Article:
A recent attack on the criticism of J. Mark Ramseyer’s article, “Contracting for Sex in the Pacific War,” reveals troubling insensitivity and disregard of an atrocious human rights violation.
We, scholars based in the United States and South Korea, call for the cessation of attempts both to spread outrageous falsehoods about Japan’s abuse of “comfort women,” an atrocious crime against humanity, and to advocate such conduct directly or indirectly by attacking fair criticism of Ramseyer’s article under the false pretense of academic freedom. Academic freedom does not protect outrageous falsehoods and distortions.
Joseph Yi and Joe Phillips wrote an op-ed on the controversy in The Diplomat, claiming that “[a]ttacking Ramseyer’s academic integrity because of personal connections to Japan is unproductive and sounds xenophobic.”
Yi and Phillips mischaracterize the criticism of Ramseyer’s article, which attempts to justify the military sexual slavery enforced by Japan during World War II as a legitimate contractual arrangement. Such contracts did not exist, and Ramseyer has not been able to present any evidence of such contracts.
For this reason, a number of scholars from around the world, including Hannah Shepherd (University of Cambridge, U.K.), Sayaka Chatani (National University of Singapore, Singapore), David Ambaras (North Carolina State University, U.S.), and Chelsea Szendi Schieder (Aoyama Gakuin University, Japan), question Ramseyer’s academic integrity.
They demand the retraction of Ramseyer’s paper, not because of his personal connections to Japan, but rather because of his complete disregard of relevant evidence. Two Harvard historians, Professors Carter Eckert and Andrew Gordon, acting on a request by the International Review of Law and Economics to review Ramseyer’s article, also reached the same conclusion. They recommended that the journal suspend the publication of Ramseyer’s article and retract it, pending the outcome of the journal’s own investigation.
As should be evident to readers, the widespread criticism is not an expression of nationalism or the “Korean perspective,” but of a grave concern about attempts to justify atrocious human rights violations. The controversy is not a political debate between Korea and Japan, as Yi and Phillips purport it to be, but a serious human rights question that concerns everyone.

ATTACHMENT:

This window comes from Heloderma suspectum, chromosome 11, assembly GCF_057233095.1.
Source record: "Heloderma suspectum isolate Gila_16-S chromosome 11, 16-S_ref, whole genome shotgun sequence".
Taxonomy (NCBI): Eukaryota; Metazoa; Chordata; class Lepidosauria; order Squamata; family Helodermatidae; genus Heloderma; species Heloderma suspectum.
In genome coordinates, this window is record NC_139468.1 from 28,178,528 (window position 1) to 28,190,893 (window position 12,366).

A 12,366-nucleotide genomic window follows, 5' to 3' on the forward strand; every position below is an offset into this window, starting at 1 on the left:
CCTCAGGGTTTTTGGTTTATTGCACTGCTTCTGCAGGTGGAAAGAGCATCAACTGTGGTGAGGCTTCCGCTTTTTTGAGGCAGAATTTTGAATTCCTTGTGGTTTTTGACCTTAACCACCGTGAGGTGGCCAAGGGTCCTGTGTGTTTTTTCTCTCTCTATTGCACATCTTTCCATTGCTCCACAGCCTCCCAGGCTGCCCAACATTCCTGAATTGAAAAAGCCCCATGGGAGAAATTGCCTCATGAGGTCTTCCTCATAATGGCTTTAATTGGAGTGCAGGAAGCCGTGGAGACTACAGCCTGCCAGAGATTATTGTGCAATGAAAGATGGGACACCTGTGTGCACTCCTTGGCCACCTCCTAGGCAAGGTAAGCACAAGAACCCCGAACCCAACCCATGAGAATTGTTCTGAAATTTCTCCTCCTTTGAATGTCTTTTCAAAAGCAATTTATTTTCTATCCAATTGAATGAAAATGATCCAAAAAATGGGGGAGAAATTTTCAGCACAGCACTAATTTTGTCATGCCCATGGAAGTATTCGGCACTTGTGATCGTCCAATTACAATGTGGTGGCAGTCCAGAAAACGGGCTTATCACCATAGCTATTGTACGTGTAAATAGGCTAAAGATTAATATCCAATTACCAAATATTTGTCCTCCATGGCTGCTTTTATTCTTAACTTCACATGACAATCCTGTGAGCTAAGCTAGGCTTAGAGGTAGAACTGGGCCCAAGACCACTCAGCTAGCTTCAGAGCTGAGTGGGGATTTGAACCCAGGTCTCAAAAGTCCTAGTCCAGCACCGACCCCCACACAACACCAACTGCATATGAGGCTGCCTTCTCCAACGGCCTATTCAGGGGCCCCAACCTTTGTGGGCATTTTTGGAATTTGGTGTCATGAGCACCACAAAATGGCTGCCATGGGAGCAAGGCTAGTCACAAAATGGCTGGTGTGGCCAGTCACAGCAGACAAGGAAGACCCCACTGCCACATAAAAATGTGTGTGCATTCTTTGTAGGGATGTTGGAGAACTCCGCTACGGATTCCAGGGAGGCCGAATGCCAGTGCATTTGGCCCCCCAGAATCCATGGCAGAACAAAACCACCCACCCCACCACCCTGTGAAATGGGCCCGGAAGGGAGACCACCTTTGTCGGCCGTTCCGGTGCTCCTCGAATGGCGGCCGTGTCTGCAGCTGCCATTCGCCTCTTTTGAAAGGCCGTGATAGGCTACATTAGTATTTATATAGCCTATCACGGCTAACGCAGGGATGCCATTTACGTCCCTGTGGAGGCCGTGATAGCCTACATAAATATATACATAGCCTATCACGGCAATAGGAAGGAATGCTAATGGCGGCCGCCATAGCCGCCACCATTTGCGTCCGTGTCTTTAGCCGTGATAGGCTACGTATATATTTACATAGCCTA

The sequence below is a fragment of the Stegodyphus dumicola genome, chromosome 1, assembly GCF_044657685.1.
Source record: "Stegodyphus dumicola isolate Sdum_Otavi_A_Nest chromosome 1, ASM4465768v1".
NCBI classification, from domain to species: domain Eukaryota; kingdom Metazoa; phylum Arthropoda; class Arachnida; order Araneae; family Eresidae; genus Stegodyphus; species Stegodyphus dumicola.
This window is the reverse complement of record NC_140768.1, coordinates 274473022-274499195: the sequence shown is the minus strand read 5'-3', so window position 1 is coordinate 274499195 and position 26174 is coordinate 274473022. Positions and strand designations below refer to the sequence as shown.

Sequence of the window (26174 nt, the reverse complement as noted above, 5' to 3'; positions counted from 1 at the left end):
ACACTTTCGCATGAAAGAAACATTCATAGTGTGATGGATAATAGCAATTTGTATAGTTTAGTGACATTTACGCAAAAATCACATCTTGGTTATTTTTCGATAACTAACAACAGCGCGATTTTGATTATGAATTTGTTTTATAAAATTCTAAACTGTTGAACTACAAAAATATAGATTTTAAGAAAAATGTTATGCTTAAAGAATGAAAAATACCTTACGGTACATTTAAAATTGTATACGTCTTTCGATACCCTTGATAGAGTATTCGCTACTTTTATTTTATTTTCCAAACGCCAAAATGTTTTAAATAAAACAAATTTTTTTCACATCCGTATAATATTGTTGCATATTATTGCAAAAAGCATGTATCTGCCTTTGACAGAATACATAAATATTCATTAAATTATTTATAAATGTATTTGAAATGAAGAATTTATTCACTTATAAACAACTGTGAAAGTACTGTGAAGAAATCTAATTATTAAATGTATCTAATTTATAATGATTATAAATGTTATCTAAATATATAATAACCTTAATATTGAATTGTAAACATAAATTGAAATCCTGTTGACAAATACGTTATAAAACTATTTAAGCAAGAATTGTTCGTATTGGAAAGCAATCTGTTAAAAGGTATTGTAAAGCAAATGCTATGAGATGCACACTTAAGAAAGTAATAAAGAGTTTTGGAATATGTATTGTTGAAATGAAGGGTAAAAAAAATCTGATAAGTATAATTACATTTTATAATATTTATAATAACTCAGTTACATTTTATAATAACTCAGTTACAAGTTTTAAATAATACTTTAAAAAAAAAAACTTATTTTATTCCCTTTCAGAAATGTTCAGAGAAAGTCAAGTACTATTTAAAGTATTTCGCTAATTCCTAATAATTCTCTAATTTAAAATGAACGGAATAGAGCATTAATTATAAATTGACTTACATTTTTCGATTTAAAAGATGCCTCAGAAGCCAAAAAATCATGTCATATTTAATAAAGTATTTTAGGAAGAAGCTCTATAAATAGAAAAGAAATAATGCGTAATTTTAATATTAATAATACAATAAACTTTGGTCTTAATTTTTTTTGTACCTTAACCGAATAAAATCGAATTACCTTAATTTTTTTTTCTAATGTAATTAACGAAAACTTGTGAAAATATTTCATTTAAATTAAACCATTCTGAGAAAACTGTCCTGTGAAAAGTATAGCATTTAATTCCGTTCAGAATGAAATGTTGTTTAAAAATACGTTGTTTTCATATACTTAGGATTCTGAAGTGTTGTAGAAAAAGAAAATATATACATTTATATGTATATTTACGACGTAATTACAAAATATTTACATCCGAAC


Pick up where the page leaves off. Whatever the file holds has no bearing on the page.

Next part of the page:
Yi and Phillips also criticize South Korea for allegedly failing to accommodate vigorous public discussions on the question of “comfort women.” Their insensitivity and disregard of the painful memory of the victims and their supporters is appalling. The military sexual slavery enforced by Japan is traumatic history for most Koreans. Koreans would be naturally cautious about such discussions, as they are likely to trigger the memory of traumatic pain and suffering.
Yi and Phillips also cite Korean lawsuits regarding controversial books and speeches about the sexual slavery. While academic freedom should be protected, it must not be abused to justify outrageous falsehoods and distortions. In Germany, where many believe academic freedom is well preserved, public advocacy of the war crimes committed by the Nazi regime would lead to criminal prosecution and punishment, but such response is not an illegitimate intrusion upon academic freedom.
Yi and Phillips also attack the credibility of testimonies offered by Korean survivors. Decades before the Korean testimonies were made public in the 1990s, the Netherlands interviewed Dutch comfort women who served during the war and secured testimonies affirming the atrocities of the sexual slavery. Victims from other countries, such as the Philippines and Indonesia, not just from Korea, also offered testimonies that confirmed kidnapping, deceit, torture, and killing of so-called “comfort women.” Even the Japanese government, through the “Kono Statement” admitted the atrocities inflicted upon “comfort women” in 1994: